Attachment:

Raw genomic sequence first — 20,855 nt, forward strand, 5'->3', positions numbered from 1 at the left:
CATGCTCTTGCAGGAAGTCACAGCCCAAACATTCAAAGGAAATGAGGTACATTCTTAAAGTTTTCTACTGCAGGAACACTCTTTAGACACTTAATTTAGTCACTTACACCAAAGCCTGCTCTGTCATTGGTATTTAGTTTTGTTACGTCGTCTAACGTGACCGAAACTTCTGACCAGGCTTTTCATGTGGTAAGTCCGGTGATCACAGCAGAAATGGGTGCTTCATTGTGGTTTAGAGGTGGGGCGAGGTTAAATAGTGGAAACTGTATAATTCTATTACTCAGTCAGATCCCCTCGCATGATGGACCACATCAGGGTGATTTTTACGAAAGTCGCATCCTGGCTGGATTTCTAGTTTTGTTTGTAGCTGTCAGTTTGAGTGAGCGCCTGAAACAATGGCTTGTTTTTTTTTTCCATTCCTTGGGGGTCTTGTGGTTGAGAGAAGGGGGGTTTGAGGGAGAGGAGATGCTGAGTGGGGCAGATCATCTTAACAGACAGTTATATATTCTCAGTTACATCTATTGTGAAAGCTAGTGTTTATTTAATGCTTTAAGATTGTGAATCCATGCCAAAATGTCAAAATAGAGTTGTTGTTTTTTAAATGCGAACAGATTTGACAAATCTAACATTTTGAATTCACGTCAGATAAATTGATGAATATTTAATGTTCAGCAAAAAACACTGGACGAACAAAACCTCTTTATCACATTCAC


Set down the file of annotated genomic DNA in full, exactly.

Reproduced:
Raw genomic sequence first — 20,855 nt, forward strand, 5'->3', positions numbered from 1 at the left:
CATGCTCTTGCAGGAAGTCACAGCCCAAACATTCAAAGGAAATGAGGTACATTCTTAAAGTTTTCTACTGCAGGAACACTCTTTAGACACTTAATTTAGTCACTTACACCAAAGCCTGCTCTGTCATTGGTATTTAGTTTTGTTACGTCGTCTAACGTGACCGAAACTTCTGACCAGGCTTTTCATGTGGTAAGTCCGGTGATCACAGCAGAAATGGGTGCTTCATTGTGGTTTAGAGGTGGGGCGAGGTTAAATAGTGGAAACTGTATAATTCTATTACTCAGTCAGATCCCCTCGCATGATGGACCACATCAGGGTGATTTTTACGAAAGTCGCATCCTGGCTGGATTTCTAGTTTTGTTTGTAGCTGTCAGTTTGAGTGAGCGCCTGAAACAATGGCTTGTTTTTTTTTTCCATTCCTTGGGGGTCTTGTGGTTGAGAGAAGGGGGGTTTGAGGGAGAGGAGATGCTGAGTGGGGCAGATCATCTTAACAGACAGTTATATATTCTCAGTTACATCTATTGTGAAAGCTAGTGTTTATTTAATGCTTTAAGATTGTGAATCCATGCCAAAATGTCAAAATAGAGTTGTTGTTTTTTAAATGCGAACAGATTTGACAAATCTAACATTTTGAATTCACGTCAGATAAATTGATGAATATTTAATGTTCAGCAAAAAACACTGGACGAACAAAACCTCTTTATCACATTCAC